Political songs mean nothing if artists do not utilise their platform and privilege. Take Grimes, for example. Miss Anthropocene is a dystopian record focusing on environmental collapse (with no real substance), which is distasteful at best coming from the partner of one of the richest men in the world. This surface-level, performative activism highlights not only the class disconnect surrounding eco-collapse, but that political songs without activism is meaningless.

Coldplay, The 1975 and U2 are perhaps unlikely pioneers of climate activism within the music industry. Coldplay have refused to do tours that are not carbon neutral, and The 1975 launched the first UK festival powered by sustainably sourced biofuels and solar energy. Massive Attack partnered with the Tyndall Centre for Climate Change Research to study the effects of touring on the climate, releasing recommendations for venues such as switching to renewable energy, incentivising fans to travel via public transport to gigs, and for tours to be better scheduled to eliminate the need for private jets and minimise flying.

However, individual fans have a role too. Vinyl records are made from crude oil, after all, with only a small percentage being made from recycled plastics. Fans must become actively involved in campaigns, support radical artists, and as the industry changes, be prepared to boycott artists who refuse to adapt to more sustainable practises. There are many musician-led climate activist campaigns, such as the Music Declares Emergency 'No Music on a Dead Planet' campaign, which runs events such as Climate Music Blowout to fundraise for climate activism through live performances. This year's event is happening at EartH, Hackney on October 17 this year, featuring live performances from bands such as Black Country, New Road, and Porridge Radio (tickets cost £15).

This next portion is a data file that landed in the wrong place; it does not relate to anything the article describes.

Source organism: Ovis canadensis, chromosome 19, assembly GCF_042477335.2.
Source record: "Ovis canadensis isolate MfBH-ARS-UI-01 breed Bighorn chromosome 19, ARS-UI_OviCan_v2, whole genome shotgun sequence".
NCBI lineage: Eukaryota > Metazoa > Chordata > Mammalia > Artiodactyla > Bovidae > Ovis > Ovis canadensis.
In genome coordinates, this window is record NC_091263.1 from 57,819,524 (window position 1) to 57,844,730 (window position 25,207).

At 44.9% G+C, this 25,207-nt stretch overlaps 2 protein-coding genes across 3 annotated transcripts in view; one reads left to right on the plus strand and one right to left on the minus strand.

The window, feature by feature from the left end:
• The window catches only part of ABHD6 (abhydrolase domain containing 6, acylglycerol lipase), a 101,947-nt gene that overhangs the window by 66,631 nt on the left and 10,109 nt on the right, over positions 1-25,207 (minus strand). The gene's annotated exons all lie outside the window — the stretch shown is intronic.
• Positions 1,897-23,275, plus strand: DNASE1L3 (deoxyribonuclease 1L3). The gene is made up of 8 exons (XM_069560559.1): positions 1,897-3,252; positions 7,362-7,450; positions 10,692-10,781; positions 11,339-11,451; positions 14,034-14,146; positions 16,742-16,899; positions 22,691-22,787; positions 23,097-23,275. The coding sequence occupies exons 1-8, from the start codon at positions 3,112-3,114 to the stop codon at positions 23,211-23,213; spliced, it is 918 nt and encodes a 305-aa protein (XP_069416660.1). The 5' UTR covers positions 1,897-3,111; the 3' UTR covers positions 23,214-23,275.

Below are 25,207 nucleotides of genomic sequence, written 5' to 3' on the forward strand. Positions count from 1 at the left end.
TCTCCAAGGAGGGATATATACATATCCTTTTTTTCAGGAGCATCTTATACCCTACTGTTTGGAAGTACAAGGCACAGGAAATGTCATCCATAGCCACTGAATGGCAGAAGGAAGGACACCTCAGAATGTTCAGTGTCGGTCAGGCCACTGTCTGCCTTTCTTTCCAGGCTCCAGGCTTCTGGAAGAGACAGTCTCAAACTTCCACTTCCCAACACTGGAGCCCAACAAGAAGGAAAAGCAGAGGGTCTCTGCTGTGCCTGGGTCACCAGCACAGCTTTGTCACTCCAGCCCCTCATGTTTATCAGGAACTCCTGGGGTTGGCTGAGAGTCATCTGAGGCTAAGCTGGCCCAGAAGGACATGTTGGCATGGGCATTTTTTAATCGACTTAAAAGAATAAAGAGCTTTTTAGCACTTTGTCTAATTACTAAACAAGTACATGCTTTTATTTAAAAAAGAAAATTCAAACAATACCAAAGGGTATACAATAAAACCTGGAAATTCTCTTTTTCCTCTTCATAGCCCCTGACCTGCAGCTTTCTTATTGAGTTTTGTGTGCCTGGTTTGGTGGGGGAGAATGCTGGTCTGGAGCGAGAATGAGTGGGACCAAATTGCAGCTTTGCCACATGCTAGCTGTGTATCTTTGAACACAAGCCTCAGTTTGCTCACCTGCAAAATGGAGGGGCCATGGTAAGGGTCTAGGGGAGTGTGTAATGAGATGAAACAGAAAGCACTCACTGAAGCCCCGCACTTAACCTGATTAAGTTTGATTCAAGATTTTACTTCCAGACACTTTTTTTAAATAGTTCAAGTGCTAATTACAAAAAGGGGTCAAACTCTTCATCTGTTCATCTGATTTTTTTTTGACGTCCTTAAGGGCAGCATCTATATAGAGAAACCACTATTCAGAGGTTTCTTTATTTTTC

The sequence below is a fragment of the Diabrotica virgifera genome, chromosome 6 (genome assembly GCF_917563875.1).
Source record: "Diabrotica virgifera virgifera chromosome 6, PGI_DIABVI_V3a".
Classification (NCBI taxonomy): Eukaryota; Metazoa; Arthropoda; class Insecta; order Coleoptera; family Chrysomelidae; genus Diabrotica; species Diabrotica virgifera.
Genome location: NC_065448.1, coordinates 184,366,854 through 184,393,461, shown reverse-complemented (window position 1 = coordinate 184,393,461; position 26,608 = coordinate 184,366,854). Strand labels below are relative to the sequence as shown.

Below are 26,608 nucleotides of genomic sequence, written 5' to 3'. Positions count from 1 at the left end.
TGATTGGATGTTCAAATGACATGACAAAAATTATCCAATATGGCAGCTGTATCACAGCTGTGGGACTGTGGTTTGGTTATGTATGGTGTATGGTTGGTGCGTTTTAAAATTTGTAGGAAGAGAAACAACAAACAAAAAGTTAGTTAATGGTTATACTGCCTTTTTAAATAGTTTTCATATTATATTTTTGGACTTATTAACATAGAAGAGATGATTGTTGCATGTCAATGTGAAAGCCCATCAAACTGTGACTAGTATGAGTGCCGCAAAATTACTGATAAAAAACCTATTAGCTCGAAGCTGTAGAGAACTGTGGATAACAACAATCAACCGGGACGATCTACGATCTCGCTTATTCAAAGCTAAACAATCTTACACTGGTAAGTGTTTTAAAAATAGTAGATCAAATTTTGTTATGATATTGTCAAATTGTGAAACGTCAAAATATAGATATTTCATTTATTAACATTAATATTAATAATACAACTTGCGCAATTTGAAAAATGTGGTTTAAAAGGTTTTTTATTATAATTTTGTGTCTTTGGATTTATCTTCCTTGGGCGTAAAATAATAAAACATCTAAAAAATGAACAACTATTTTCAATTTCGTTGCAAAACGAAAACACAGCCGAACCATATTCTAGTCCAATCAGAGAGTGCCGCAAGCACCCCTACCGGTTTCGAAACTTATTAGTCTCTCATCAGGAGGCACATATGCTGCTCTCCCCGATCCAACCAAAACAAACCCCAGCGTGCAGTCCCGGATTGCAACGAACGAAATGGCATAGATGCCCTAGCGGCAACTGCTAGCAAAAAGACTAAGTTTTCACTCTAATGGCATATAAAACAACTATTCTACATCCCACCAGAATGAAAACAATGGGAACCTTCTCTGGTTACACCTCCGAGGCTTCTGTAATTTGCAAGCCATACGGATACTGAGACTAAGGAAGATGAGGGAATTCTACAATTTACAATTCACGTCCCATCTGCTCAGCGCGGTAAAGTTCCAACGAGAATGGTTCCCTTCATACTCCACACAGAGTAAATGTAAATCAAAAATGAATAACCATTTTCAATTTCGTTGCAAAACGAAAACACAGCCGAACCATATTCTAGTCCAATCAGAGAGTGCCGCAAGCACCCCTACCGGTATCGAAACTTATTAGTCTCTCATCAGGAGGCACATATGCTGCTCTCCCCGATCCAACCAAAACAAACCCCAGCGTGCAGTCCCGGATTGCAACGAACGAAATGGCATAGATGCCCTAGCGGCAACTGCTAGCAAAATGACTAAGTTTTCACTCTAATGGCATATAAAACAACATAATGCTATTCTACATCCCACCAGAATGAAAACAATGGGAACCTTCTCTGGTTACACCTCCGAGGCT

Changing the music industry is not the magic bullet to avoiding climate disaster, but every new policy and tonne of CO² we can avoid emitting helps protect our future. I think back to Brian Cox's words at the Music and the Climate Emergency lecture: "Four billion years to go from the origin of life to something than can think and feel and write music and do art [...]. We live on a planet that has been stable for four billion years. The climate has not changed catastrophically enough to break the chain of life in four billion years. As we consider what we are doing to this little world tonight, it is worth bearing that in mind. It is possible that if we eliminate ourselves through inaction or deliberate action, we eliminate all meaning, all complex life, not on a planet, but in a galaxy." Only future generations will know how we did.